- Examine health and safety workplace responsibilities; wear the necessary protective clothing or equipment participate and have input to management report incidents or mishaps as considered essential by management
Increase awareness of the risks:
It must not be presumed that staff members have an innate perception of the risks of fraud, or that they have any understanding of the scope of risks that encircle them. This means that it is incredibly important to stimulate a risk-conscious culture within an organisation.
Some examples of methods to increase such awareness include:
- Performing risk audits and engaging as many individuals as possible in the organisation in the risk auditing procedure
- Benchmarking – studying “best practices” from other organisations that have executed risk management.
- Sending organisation personnel to attend industry seminars on fraud prevention as well as risk management
Plan for the worst:
- It might sound pessimistic, but it is always best to prepare yourself and your employees for the worst-case scenario. As hard as we try to minimize fraud, it cannot unfortunately be fully eradicated. If it appears too good to be true, it most likely is. It is good practice to meticulously probe all, agreements, prospects, transactions, data and documents.
Crucial components that a proper fraud prevention strategy accomplishes:
It is easy to infer that fraud can leak into all aspects of corporate culture and can destroy an organisation from within. Despite this issue, several organisations opt not to implement a fraud prevention strategy – it is primarily implied that this is ascribed to the absence of knowledge circulating on the benefits of such a strategy. However, the rewards reaped from this type of policy is beneficial to corporations eventually and can reap rewards such as:
- Lower consequential loss pertaining to fraud
- Lesser/no legal and investigative costs relating to fraud
- Lesser/no regulatory fines paid in the occurrence of fraud
- Better time management can be used to enrich employees’ knowledge and experience at the organisation.
- Reduced insurance premiums
- Lower turnover of key staff and customers
- The lessened cost of/capability to increase new finance
Overall, the process of preventing fraud can be an extensive one but one that’s benefits outweighs the onerous course. If you still have any questions surrounding fraud prevention, why not contact CRI? Our experts have years of experience and have been trained to provide your business with bespoke advice fit for your organisations’ needs. Don’t hesitate, prevent fraud in your workplace today.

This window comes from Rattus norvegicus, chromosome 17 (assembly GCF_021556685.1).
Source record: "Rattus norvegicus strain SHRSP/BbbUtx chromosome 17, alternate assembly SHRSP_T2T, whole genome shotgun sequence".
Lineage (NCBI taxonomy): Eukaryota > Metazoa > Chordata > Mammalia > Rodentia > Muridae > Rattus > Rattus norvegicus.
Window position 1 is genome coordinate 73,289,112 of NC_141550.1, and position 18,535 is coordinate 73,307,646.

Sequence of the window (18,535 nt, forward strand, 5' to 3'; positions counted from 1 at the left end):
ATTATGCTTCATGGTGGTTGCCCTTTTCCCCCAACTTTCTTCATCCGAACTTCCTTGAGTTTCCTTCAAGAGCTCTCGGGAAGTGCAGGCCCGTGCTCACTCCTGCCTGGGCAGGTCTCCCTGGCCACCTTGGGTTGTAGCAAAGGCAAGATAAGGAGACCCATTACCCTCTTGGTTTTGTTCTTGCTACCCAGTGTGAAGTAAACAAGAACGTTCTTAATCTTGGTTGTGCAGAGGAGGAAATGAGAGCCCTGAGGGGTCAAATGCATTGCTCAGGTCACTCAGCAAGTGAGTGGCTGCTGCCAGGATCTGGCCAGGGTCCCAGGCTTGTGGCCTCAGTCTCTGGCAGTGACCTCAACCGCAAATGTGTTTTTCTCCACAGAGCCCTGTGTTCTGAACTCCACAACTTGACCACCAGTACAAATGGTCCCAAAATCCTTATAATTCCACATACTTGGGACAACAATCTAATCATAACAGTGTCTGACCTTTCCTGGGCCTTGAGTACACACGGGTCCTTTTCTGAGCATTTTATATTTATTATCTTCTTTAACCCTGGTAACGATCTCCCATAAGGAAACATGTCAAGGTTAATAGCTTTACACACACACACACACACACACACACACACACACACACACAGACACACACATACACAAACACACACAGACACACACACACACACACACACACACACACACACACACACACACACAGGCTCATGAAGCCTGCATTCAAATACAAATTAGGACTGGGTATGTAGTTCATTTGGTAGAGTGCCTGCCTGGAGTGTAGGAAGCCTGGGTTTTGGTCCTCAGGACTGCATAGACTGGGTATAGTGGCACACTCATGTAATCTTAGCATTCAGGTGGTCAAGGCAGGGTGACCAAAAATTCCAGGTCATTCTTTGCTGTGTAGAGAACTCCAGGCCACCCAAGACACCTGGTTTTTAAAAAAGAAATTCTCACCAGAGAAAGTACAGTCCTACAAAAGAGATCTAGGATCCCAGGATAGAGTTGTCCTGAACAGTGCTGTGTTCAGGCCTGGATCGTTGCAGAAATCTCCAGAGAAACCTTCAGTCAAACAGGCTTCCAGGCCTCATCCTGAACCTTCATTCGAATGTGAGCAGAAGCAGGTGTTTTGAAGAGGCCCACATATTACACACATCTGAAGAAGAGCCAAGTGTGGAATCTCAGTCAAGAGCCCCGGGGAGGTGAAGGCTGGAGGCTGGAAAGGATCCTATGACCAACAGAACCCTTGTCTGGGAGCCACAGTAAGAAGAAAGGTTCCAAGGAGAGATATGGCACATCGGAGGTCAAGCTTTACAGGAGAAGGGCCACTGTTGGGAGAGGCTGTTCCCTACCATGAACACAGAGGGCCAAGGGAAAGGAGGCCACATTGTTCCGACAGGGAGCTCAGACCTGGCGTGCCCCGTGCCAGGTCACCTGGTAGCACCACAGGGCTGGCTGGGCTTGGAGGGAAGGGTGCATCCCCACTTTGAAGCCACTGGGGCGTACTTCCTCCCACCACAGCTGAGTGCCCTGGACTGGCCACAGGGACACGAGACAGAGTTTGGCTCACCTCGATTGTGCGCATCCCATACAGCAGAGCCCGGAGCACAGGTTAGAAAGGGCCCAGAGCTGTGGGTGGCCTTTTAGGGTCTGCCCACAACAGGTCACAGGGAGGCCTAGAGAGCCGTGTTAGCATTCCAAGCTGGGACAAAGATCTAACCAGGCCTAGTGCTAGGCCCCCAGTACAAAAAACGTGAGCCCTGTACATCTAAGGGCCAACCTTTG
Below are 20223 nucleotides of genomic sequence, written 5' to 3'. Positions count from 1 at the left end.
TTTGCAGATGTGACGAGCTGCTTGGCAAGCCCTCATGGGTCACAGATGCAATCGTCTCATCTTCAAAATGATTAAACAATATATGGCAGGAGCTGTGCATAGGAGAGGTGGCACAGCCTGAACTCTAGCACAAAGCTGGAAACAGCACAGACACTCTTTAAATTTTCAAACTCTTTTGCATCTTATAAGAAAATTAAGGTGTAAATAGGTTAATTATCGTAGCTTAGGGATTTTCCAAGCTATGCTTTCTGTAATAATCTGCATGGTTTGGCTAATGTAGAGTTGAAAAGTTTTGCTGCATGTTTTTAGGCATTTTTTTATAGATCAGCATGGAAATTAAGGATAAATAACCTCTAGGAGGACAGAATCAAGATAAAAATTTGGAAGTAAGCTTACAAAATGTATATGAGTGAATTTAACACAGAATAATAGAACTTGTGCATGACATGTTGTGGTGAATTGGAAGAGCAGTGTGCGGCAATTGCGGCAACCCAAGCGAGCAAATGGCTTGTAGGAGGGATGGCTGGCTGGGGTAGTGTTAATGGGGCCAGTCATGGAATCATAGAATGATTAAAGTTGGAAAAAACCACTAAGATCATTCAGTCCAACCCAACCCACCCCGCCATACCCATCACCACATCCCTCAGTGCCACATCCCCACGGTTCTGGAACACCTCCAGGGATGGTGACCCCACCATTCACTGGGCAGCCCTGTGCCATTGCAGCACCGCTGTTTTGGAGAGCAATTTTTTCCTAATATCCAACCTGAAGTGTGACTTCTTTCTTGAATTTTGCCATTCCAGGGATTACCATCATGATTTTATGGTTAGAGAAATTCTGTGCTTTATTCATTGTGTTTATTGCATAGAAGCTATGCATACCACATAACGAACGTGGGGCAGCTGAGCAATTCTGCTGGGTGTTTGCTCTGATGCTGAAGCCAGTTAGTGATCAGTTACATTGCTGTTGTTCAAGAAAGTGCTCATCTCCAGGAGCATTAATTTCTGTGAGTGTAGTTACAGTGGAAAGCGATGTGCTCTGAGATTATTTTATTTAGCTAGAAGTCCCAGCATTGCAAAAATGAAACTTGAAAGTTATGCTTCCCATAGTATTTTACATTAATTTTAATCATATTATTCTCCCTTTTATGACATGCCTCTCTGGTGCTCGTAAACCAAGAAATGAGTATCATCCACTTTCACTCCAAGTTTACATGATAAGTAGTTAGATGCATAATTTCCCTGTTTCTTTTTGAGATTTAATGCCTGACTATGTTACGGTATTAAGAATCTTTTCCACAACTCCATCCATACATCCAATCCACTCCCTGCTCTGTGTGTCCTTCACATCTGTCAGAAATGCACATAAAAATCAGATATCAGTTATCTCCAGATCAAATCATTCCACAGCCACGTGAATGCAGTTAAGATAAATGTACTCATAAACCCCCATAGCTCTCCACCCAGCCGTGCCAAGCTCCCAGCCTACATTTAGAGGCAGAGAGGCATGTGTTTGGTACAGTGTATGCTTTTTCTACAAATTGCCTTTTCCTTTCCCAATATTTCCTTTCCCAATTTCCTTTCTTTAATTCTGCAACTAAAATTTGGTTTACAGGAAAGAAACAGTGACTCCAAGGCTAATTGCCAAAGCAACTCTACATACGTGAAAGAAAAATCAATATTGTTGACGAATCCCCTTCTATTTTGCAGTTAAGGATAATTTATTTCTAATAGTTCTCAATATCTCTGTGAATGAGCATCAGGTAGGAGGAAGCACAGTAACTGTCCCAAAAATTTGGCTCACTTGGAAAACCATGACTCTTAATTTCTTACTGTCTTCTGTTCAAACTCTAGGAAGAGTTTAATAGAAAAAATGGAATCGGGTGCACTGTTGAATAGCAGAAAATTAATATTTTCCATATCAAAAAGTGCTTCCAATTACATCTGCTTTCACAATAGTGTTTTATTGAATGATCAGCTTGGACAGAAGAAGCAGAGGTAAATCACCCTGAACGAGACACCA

Who is CRI Group?
Based in London, CRI Group works with companies across the Americas, Europe, Africa, Middle East and Asia-Pacific as a one-stop international Risk Management, Employee Background Screening, Business Intelligence, Due Diligence and other professional Investigative Research solutions provider. We have the largest proprietary network of background screening analysts and investigators across the Middle East and Asia. Our global presence ensures that no matter how international your operations are, we have the network needed to provide you with all you need, wherever you happen to be. CRI Group also holds BS 102000:2013 and BS 7858:2012 Certifications, is an HRO certified provider and partner with Oracle.
In 2016, CRI Group launched the Anti-Bribery Anti-Corruption (ABAC®) Center of Excellence – an independent certification body established for ISO 37001:2016 Anti-Bribery Management Systems, ISO 37301:2021 Compliance Management Systems and ISO 31000:2018 Risk Management, providing training and certification. ABAC® operates through its global network of certified ethics and compliance professionals, qualified auditors and other certified professionals. As a result, CRI Group’s global team of certified fraud examiners work as a discreet, white-labelled supplier to some of the world’s largest organisations. Contact ABAC® for more on ISO Certification and training.